Neither McCarthy nor Graham have returned requests from CBS News for comments on their conversations with Fanone.
Fanone has spoken about the loss of privacy, and the compromises to his physical and mental health, owing to the Jan. 6 rioters. When asked why he has continued to speak out publicly, he said, “I continue to talk about it because I haven’t accomplished what I set out to accomplish, which was accountability for those that were responsible for January 6, and also for acknowledgment for the officers that fought at the Capitol that day to preserve democracy.”
“CBS Mornings” co-host Tony Dokoupil asked, “For people who don’t believe what their own eyes see in video leading up to the riot on January 6 and then the day of the riot itself, it’s very hard to convince them, and almost the more you try, the more they resist. I know you’ve had conversations with people where you’ve experienced that. How do you get through that so, as you say, the truth and the accountability you’re looking for becomes a reality?”
“I tried by releasing my body-worn camera footage, letting people see firsthand the reality of the violence of that day,” he said. “We’re now 19 months later, and unfortunately there’s still a large part of America that either doesn’t believe what happened that day, they don’t believe me, or they’re just indifferent to what happened.”
“You’re a very recognizable guy,” said Dokoupil. “When someone stops you at a restaurant or on a street corner and says, ‘Hey, you’re that guy, you’re lying, you’re out there telling lies,’ how do you handle that?”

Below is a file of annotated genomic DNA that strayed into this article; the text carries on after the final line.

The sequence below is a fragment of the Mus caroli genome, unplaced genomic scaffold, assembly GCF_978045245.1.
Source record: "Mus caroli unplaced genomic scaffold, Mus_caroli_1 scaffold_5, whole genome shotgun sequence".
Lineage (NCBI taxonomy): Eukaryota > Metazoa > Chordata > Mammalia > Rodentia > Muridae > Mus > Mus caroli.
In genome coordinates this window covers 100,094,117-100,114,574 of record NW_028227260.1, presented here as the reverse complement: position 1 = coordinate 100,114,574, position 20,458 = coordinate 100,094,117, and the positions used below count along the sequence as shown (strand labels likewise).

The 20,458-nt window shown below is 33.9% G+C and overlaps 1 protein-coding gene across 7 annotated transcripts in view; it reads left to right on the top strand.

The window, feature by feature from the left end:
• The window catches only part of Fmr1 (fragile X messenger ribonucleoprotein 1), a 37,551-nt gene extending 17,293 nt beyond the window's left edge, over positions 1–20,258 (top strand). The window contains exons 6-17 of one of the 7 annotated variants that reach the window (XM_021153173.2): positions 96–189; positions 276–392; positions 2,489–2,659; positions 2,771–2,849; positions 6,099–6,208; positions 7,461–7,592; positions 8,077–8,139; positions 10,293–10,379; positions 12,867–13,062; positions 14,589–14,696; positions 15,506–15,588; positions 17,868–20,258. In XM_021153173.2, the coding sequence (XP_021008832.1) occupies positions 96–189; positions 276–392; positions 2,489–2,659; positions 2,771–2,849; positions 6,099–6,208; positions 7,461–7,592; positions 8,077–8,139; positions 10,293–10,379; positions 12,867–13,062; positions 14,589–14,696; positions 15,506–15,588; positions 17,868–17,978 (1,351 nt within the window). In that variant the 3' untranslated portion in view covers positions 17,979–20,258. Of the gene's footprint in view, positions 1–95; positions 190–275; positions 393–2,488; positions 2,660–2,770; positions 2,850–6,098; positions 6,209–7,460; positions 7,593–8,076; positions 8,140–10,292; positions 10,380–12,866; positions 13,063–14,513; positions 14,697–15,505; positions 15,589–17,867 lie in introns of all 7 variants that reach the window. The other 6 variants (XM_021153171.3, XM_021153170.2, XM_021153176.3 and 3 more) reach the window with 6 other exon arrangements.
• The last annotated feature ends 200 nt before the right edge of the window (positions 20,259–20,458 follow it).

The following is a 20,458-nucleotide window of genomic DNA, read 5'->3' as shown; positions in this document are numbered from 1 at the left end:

“Fortunately, the in-person interactions that I’ve had have been mostly positive,” Fanone said. “When I do have negative interactions, the people are usually so angry that they’re incoherent. I don’t know what the hell they’re saying anyway.”
Co-host Nate Burleson asked, “You say that there could be potential consequences if that day is whitewashed. What do you mean by whitewashed, and also what are those consequences?”
“Well, obviously you have, by whitewashing, I’m referring to statements from lawmakers like Andrew Clyde [A Georgia Republican who described the riot as a], like Marjorie Taylor Greene [also a Georgia Republican], people who are saying that it was not a violent day,” Fanone said. “They do so by taking, like, a single photograph of, you know, a relatively peaceful display on that day and using that microevent to describe, you know, the entire event in and of itself.
“I mean, it’s not ‘misleading’; it’s a lie. You know, if two people hugged it out on the west front of the Capitol while hundreds of officers were getting their behinds beaten, is that an honest description of what happened that day?
“And obviously, if we don’t hold these people accountable, you know, we’re going to see this type of violence again,” Fanone added. “We’re going to see this playbook become a part of our national politics. And when one side doesn’t win, they’re going to resort to violence.”
Co-host Gayle King said, “My heart broke reading the book. It made me angry, it made me sad. And I’m thinking you’re an officer where at one point you were told, ‘kill him with his own gun.’ I don’t know how you process that, Michael, and continue to do what you continue to do.”
“I’m stubborn,” he replied.
Fanone’s revelations come as the House January 6th Select Committee prepares to return to the spotlight this week following a summer of behind-the-scenes investigating and seeking more records from the U.S Secret Service about .
The House Select Committee hearing is scheduled for Thursday, October 13 at 1 p.m. ET.
For more info:
- “Hold the Line: The Insurrection and One Cop’s Battle for America’s Soul” by Michael Fanone and John Shiffman (Atria Books), in Hardcover, eBook, and Audio formats, available October 11 via Amazon, Barnes & Noble and Indiebound